There are several reasons parents may want to change a child's name. Maybe the parents married after the child was born and want the child's name to reflect that. Maybe the parents divorced and want to change a child's name to that of the custodial parent.
In Arizona, parents may change a child's name until the child is a year old. After that, a court order is required.
Children less than a year old
To change the name of a child less than a year old, Arizona requires an affidavit and at least one independent document backing up the information in the affidavit. Both parents have to sign the affidavit unless only one parent is listed on the child's birth certificate. Parents can visit the Office of Vital Records in person or file a request through the mail.
Documents accepted to back up the affidavit include the child's baptismal record, blessing certificate, immunization record and medical records. The document must have been created before the child turned six months old and include the date and the child's full name. An Arizona state registrar may require more documents.
If a child's paternity has not been legally established, the birth mother and alleged father can collectively file an acknowledgment of who the child's father is. The child's name will be changed at the same time paternity is established. This applies if the child's birth mother and biological father married after the child was born.
Parents can visit the Office of Vital Records in person or file a request through the mail.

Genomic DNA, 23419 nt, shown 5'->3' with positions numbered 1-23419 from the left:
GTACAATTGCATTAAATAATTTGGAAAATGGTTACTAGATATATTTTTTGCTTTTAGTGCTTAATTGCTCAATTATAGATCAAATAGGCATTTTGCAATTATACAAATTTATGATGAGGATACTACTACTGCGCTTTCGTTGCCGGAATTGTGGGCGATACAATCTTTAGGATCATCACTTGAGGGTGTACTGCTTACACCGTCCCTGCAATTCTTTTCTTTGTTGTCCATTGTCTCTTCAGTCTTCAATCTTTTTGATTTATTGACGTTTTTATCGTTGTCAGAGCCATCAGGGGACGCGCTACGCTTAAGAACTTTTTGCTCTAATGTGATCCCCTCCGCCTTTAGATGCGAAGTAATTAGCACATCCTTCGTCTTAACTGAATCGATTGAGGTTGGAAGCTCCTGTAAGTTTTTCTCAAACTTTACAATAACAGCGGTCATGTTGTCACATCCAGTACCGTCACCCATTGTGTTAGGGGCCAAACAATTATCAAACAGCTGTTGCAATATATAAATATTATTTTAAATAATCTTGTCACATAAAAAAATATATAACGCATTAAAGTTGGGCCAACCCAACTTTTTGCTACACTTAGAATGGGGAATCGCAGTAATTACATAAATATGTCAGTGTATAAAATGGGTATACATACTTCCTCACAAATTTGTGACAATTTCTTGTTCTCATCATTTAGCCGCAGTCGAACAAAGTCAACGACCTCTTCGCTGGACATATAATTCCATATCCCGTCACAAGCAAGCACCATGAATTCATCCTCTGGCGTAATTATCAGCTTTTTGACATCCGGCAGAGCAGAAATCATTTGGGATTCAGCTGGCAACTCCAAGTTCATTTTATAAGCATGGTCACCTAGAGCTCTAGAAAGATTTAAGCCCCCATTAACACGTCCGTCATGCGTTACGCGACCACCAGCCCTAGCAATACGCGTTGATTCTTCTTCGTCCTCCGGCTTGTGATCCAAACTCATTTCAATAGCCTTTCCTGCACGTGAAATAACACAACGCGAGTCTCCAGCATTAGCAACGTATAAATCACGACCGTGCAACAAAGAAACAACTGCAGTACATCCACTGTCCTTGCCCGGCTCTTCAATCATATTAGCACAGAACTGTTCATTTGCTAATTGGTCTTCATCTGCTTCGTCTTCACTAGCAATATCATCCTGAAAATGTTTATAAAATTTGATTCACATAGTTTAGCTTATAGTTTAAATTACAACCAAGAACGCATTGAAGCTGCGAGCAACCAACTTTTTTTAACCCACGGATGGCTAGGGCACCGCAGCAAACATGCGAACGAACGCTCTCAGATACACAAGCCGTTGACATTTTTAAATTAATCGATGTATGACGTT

Children older than one year
If one parent objects, you will have to notify him about the hearing on the name change. He can sign a document saying he was told about the hearing. You can also serve notice by certified mail or through a process server who is legally allowed to deliver the papers. If the other parent is served through certified mail, this has to be done at least 30 days before the hearing on the name change. The court is less likely to grant the name change if one parent objects, especially if he has kept up a relationship with the child. The court may approve the child's name change even if one parent objects.
If you don't know where the other parent is, you can serve notice to her by printing the Petition for Change of name in a newspaper where the other parent was last known to have lived.
Before publishing the petition in a newspaper, try to find the other parent. You can do this by contacting her family, friends or last employer.
Once you have a court order to change your child's name, file a certified copy of the order with the Arizona Office of Vital Records. Parents can visit the office in person or file a request through the mail.
There are no additional steps to change the name of a child who is being adopted. This is taken care of during the adoption process with no additional fees.
Rebecca VanderMeulen is an award-winning reporter who has interviewed nudists, preschoolers, farmers, college presidents and former Florida Gov. Jeb Bush. As a newspaper reporter in Pennsylvania, she wrote about school and municipal issues, higher education and many other topics.